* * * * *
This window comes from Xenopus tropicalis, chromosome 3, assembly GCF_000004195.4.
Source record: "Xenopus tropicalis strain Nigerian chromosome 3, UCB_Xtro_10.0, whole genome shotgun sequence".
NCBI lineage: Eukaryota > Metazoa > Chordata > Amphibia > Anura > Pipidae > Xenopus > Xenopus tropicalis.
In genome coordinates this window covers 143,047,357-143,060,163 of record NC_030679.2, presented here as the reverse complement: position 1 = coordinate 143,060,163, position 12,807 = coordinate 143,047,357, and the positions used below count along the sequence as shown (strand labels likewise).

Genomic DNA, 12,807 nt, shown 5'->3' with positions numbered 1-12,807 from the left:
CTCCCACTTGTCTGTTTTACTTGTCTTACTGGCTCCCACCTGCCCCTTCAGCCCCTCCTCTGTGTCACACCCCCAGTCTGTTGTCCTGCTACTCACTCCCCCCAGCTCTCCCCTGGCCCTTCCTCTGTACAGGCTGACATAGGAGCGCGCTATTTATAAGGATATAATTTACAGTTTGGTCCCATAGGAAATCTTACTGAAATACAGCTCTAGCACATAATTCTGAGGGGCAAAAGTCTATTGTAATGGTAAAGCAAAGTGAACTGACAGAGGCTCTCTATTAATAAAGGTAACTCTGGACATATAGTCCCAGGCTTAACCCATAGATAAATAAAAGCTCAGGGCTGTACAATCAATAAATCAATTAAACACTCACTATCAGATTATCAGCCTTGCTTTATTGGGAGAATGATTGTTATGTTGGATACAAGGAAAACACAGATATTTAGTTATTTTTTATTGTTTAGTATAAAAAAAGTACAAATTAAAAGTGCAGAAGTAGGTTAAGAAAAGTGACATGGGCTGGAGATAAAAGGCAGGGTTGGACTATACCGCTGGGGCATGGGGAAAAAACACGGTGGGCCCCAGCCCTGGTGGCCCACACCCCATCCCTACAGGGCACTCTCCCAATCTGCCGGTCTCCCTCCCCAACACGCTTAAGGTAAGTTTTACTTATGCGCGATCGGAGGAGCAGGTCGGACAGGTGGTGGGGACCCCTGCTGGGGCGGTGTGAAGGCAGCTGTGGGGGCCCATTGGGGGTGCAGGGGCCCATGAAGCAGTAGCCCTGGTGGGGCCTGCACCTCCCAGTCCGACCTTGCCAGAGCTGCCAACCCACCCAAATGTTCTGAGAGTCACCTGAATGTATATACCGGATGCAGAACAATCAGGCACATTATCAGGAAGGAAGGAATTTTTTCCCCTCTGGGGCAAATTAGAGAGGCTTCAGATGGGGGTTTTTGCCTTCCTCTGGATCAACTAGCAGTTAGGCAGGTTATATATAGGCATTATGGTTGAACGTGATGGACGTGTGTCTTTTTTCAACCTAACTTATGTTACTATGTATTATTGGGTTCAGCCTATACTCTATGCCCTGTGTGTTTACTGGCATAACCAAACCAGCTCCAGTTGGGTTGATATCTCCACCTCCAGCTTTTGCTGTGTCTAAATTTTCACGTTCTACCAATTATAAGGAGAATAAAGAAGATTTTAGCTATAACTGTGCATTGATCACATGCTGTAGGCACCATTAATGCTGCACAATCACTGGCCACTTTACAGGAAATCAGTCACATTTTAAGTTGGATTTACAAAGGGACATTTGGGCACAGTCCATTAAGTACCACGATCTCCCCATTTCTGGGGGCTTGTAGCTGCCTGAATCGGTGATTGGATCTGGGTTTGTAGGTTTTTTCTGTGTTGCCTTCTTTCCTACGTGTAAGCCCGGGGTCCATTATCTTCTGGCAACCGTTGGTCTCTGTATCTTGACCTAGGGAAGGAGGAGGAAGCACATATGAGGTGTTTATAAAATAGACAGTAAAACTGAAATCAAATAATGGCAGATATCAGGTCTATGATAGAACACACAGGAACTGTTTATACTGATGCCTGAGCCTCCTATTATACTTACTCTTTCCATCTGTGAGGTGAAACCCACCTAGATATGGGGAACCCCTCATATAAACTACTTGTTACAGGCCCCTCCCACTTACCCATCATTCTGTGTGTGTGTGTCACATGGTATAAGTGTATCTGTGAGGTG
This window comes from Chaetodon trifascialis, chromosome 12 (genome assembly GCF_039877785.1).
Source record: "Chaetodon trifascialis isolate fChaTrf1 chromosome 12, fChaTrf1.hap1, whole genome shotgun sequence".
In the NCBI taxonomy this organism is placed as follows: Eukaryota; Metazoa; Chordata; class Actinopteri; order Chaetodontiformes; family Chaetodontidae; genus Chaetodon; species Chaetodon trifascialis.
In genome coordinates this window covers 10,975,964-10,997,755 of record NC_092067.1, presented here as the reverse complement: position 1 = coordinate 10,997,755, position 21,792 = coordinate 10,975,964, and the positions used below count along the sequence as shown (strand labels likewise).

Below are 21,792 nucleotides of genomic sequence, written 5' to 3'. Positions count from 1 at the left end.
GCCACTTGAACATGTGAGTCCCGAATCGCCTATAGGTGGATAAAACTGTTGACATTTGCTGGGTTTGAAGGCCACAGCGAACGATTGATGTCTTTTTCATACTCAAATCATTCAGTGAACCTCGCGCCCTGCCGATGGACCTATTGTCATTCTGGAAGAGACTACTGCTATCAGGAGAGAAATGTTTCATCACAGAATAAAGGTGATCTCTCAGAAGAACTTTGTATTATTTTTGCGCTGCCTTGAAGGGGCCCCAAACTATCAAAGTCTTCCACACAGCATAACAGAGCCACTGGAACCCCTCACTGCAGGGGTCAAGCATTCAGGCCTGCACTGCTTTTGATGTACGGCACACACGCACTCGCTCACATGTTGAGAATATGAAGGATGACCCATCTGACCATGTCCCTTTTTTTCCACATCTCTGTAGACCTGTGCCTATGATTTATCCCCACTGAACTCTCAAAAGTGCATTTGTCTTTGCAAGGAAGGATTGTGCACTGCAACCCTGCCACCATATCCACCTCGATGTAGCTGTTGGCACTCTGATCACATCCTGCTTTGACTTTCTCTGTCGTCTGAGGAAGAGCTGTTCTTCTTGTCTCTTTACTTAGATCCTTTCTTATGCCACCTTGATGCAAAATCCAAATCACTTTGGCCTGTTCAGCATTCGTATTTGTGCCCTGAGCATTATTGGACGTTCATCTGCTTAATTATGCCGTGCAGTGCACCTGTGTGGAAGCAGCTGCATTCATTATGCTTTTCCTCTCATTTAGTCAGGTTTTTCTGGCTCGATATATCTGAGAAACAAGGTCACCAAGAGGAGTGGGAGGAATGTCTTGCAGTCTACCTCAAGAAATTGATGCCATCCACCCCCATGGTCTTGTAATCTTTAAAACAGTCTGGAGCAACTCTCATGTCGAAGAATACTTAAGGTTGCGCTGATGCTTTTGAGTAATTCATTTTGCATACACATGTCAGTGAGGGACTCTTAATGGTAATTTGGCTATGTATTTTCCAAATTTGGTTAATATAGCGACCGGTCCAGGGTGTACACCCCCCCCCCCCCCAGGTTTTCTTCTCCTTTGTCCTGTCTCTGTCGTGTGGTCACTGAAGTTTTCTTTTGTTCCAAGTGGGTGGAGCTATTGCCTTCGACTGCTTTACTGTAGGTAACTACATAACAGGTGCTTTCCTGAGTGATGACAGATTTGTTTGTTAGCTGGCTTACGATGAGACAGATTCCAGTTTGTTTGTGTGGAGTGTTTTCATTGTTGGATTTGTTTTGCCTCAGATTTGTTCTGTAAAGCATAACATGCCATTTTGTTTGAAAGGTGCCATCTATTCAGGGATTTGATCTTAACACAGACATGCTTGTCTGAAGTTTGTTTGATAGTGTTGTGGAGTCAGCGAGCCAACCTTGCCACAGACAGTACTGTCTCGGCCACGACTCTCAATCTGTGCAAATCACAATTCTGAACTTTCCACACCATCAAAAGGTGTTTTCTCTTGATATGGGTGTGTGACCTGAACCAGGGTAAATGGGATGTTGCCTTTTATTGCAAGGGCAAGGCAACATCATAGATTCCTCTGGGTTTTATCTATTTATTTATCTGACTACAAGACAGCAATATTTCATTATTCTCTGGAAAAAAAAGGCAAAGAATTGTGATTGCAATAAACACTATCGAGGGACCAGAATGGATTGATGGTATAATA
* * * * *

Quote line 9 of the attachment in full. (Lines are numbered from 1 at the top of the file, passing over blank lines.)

In the NCBI taxonomy this organism is placed as follows: Eukaryota; Metazoa; Chordata; class Actinopteri; order Chaetodontiformes; family Chaetodontidae; genus Chaetodon; species Chaetodon trifascialis.